Cree Interview Extras:
West Virginia University recently hosted a conference to benefit the service members who are now full time students. The conference was held at the WVU Alumni center and hosted a number of activities. Veterans were given a chance to meet other veterans, listen to some guest speakers and have a chance to meet some employers who sole purpose was to find veterans to provide them with potential jobs. All of this was done because of the WVU Military Veteran Department.
When i was at the Veteran Summit I had a chance to meet Steve Ernst. Ernst was a Marine who served in two tours in Iraq and was now a student here at WVU. Being a Veteran, he knew that there were benefits that were available to him, but had a hard time actually getting those benefits to him. This is were the WVU Military Veteran Department came into play. Ernst said after a few visits to the department, he had the benefits that were available to him, and found about some more that he did not know about.
This is story was one of the easier ones that I have done here at WVU. Being part of the military, I felt that very comfortable going into the Summit and getting the shots. I first arrived to the alumni center and approach the greeters who were in charge of letting people know where the go. I informed them i was from the J-school and that I was interested in talking to a student/veteran. After the coordinator found out why i was there and who i wanted to talk to, he pointed in the direction of Mr. Ernst. I told him that i was there and wanted to do a story on Veteran/students and the benefits they get from the school. He was ok with conducting the interview, so i went out to my car and grabbed my camera.
I found it extremely beneficial to approach people and introduce yourself WITH OUT your camera if you are meeting them for the first time. A camera is a very intimidating thing, and the greeter who I first meet thanked me for this time. The applause was just an example, but i felt that most of my interviewees were more comfortable and had better things to say when you let them know a head of time that you will have a camera or that you will be coming back with one.
After i was finished with the interview, I went and got some shots of the WWII memorial that is across the street from the Mountainlair, and then started the grind in editing the video for class
What to Take Away
Try to do something that you are comfortable with. I have experience with the military and was in comfort zone with this one. i know this will not always happen, but when it does, take advantage with it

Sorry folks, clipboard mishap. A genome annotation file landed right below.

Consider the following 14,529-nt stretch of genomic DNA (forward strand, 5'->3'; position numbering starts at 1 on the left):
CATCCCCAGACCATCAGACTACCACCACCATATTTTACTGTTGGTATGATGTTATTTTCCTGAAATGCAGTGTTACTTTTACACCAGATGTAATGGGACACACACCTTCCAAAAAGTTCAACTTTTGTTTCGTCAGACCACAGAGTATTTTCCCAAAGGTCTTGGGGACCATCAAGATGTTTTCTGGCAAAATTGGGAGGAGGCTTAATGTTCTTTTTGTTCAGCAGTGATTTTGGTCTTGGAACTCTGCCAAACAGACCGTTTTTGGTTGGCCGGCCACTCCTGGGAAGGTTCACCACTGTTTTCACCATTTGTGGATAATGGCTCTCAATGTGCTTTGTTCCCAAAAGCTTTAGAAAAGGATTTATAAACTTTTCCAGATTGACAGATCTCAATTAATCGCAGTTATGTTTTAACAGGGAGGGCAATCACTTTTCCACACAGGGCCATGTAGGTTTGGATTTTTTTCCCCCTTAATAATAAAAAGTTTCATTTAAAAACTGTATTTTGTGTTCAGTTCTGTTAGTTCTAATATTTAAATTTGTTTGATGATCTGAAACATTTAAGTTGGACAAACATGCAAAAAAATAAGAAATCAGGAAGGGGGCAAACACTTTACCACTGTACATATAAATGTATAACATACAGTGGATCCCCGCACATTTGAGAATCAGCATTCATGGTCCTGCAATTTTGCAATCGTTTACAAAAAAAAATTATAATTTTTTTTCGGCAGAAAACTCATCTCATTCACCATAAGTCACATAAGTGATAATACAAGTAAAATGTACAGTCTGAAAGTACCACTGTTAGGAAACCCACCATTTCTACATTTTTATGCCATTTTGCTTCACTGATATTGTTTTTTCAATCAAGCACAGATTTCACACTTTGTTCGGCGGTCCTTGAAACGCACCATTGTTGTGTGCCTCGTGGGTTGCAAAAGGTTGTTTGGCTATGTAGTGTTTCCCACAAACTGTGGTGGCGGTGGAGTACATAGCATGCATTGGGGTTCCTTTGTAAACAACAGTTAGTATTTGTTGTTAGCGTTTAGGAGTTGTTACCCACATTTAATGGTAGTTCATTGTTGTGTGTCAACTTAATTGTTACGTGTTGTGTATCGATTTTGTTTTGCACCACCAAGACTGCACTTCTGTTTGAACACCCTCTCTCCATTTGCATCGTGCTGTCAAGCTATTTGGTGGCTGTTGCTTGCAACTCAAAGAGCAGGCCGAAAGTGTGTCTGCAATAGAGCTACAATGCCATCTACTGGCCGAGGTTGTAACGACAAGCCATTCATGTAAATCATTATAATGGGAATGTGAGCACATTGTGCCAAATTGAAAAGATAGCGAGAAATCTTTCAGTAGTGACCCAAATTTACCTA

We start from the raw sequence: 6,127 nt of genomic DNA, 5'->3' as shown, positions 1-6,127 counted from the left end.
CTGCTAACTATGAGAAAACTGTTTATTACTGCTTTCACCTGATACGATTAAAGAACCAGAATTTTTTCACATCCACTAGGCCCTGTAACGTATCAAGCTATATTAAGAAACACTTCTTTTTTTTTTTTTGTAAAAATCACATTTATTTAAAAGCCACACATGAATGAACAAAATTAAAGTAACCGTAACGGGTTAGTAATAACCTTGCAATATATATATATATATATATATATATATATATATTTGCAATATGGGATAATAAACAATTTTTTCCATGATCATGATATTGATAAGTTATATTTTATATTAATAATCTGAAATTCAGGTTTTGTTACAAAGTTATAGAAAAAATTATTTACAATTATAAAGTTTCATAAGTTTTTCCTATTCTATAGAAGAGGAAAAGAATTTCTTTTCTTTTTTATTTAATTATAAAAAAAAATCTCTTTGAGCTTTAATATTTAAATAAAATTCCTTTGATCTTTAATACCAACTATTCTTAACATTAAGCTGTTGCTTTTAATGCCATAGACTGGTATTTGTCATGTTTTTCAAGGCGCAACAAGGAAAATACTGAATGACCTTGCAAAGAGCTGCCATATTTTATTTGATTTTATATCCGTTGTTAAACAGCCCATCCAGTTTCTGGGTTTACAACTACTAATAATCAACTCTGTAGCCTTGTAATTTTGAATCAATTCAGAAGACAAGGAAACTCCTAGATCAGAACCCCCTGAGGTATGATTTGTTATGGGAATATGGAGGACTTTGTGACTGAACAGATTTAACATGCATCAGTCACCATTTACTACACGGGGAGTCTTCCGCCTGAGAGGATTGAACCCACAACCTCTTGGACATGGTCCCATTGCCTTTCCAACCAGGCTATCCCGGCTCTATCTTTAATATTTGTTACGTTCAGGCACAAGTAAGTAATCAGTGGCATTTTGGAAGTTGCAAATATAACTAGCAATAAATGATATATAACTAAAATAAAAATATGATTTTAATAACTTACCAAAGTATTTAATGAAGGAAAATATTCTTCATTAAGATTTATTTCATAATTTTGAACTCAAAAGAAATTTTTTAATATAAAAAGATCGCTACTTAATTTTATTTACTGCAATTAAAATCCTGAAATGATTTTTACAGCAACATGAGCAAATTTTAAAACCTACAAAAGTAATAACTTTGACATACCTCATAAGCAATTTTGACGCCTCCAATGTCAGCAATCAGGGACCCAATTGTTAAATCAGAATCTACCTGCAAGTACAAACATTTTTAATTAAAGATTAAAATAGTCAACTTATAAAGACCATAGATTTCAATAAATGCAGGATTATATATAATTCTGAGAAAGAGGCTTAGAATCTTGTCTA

Some Extra Stuff
here is the video footage i used for KDKA:
Here is the Package that I am currently working on for West Virginia Public Broadcasting
Note: this package is not completed. I am still in the process of editing
The West Virginia University women’s soccer team won the Big East Tournament last weekend for their 2nd title since 2007. The Mountaineers finished the season with a 16-4-1 record and earned their 11th straight NCAA Tournament berth. This weekend the Mountaineers defeated Morehead State 2-0 and Penn State 2-1 and advanced to the Sweet 16. WVU extends its winning streak to 14 straight games and will play Boston College on Friday night in Newton, Massachusetts.
Head coach Nikki Izzo-Brown is in her 15th season at WVU. Izzo-Brown started the program back in 1996 and has never had a losing season as a Mountaineer. Her teams has earned at least 10 wins for the past 11 seasons including an 18 win season in 2002, 2007, and 2010. Coming in to this season, she has compiled a .691 winning percentage ranking her 20th among active coaches. Her 7th ranked Mountaineers look to continue dominance in the NCAA Tournament.
Senior forward Megan Mischler has been WVU’s consistent force since her freshman year in 2007. The 2-time Big East Champion netted 7 goals and racked up 16 points this season. Mischler also helped the Mountaineers to victory scoring 5 game winning goals during the 2010 campaign. The Pittsburgh, Pennsylvania native is 1 of 3 senior starters for the Mountaineers and is in her 4th NCAA Tournament appearance.
The WVU women’s soccer team is one of the lesser known sports programs, but they always put up consistent winners. Covering the team was a great experience because it allowed me to understand how good the team really is. I was extremely impressed with Coach Izzo-Brown and the way she carried herself during practice. Her natural ability to coach and her experience has helped the Mountaineers achieve greatness for many years. Megan Mischler was also impressive because of how poised and confident she was. Her leadership has shown throughout her 4 years at WVU, and her ability to score and win games has been huge for the Mountaineers. Both Mischler and Izzo-Brown say the Big East Championship is great for the school and for the community.
Shooting this story was relatively easy but also required decent camera work as well. The lighting on the two interviews was not the best because of the sun and how bright it was. Looking back, I should have moved to a different position on the field so I didn’t get as many shadows in Coach Izzo-Brown and Mischler’s face. Also, I should have asked Coach Izzo-Brown to take her hat off. It was distracting and is made the shadows look worse. Shooting the actual practice was a challenge because of the constant movement. I had to take the camera off the tripod in order to follow the motion of the soccer ball. I really enjoyed covering the lesser known WVU sports programs. They were easier to work with and they always wanted the coverage.
- « Older Entries
- Newer Entries »